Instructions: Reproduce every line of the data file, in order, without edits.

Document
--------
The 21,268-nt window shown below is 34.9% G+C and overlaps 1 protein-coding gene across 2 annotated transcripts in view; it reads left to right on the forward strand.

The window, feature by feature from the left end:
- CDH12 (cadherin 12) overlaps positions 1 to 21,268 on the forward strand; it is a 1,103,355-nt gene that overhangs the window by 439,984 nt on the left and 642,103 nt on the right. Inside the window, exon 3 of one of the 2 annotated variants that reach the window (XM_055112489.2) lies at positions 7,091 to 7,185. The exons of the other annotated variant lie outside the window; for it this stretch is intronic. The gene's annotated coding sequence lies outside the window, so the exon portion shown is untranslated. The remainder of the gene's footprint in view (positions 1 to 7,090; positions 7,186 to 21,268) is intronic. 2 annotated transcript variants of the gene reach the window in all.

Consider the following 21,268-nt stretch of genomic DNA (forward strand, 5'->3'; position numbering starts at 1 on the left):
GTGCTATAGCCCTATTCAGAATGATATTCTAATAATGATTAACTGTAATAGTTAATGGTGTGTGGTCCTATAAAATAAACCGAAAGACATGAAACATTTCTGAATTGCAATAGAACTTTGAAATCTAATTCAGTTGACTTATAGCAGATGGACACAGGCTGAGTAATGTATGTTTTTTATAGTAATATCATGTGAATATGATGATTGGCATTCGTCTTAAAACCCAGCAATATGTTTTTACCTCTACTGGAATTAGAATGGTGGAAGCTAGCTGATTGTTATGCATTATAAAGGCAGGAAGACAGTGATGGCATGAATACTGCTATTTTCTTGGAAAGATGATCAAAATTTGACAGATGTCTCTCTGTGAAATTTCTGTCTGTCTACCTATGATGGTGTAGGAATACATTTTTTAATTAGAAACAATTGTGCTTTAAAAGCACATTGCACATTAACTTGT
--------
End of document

The 21,268-nt window shown below is 34.9% G+C and overlaps 1 protein-coding gene across 2 annotated transcripts in view; it reads left to right on the forward strand.

The window, feature by feature from the left end:
- CDH12 (cadherin 12) overlaps positions 1 to 21,268 on the forward strand; it is a 1,103,355-nt gene that overhangs the window by 439,984 nt on the left and 642,103 nt on the right. Inside the window, exon 3 of one of the 2 annotated variants that reach the window (XM_055112489.2) lies at positions 7,091 to 7,185. The exons of the other annotated variant lie outside the window; for it this stretch is intronic. The gene's annotated coding sequence lies outside the window, so the exon portion shown is untranslated. The remainder of the gene's footprint in view (positions 1 to 7,090; positions 7,186 to 21,268) is intronic. 2 annotated transcript variants of the gene reach the window in all.

Consider the following 21,268-nt stretch of genomic DNA (forward strand, 5'->3'; position numbering starts at 1 on the left):
GTGCTATAGCCCTATTCAGAATGATATTCTAATAATGATTAACTGTAATAGTTAATGGTGTGTGGTCCTATAAAATAAACCGAAAGACATGAAACATTTCTGAATTGCAATAGAACTTTGAAATCTAATTCAGTTGACTTATAGCAGATGGACACAGGCTGAGTAATGTATGTTTTTTATAGTAATATCATGTGAATATGATGATTGGCATTCGTCTTAAAACCCAGCAATATGTTTTTACCTCTACTGGAATTAGAATGGTGGAAGCTAGCTGATTGTTATGCATTATAAAGGCAGGAAGACAGTGATGGCATGAATACTGCTATTTTCTTGGAAAGATGATCAAAATTTGACAGATGTCTCTCTGTGAAATTTCTGTCTGTCTACCTATGATGGTGTAGGAATACATTTTTTAATTAGAAACAATTGTGCTTTAAAAGCACATTGCACATTAACTTGT